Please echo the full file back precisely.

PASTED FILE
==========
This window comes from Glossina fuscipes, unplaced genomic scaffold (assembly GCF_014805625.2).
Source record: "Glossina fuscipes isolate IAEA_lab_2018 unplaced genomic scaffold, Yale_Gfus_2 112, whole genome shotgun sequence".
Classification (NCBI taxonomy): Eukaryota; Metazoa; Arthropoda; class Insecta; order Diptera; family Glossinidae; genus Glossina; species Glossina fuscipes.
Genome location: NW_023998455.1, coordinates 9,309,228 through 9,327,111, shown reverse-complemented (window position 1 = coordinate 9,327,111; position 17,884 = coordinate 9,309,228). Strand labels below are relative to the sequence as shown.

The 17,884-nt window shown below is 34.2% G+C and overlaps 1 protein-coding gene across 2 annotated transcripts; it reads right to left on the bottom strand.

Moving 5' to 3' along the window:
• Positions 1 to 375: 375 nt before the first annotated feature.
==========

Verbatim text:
This window comes from Glossina fuscipes, unplaced genomic scaffold (assembly GCF_014805625.2).
Source record: "Glossina fuscipes isolate IAEA_lab_2018 unplaced genomic scaffold, Yale_Gfus_2 112, whole genome shotgun sequence".
Classification (NCBI taxonomy): Eukaryota; Metazoa; Arthropoda; class Insecta; order Diptera; family Glossinidae; genus Glossina; species Glossina fuscipes.
Genome location: NW_023998455.1, coordinates 9,309,228 through 9,327,111, shown reverse-complemented (window position 1 = coordinate 9,327,111; position 17,884 = coordinate 9,309,228). Strand labels below are relative to the sequence as shown.

The 17,884-nt window shown below is 34.2% G+C and overlaps 1 protein-coding gene across 2 annotated transcripts; it reads right to left on the bottom strand.

Moving 5' to 3' along the window:
• Positions 1 to 375: 375 nt before the first annotated feature.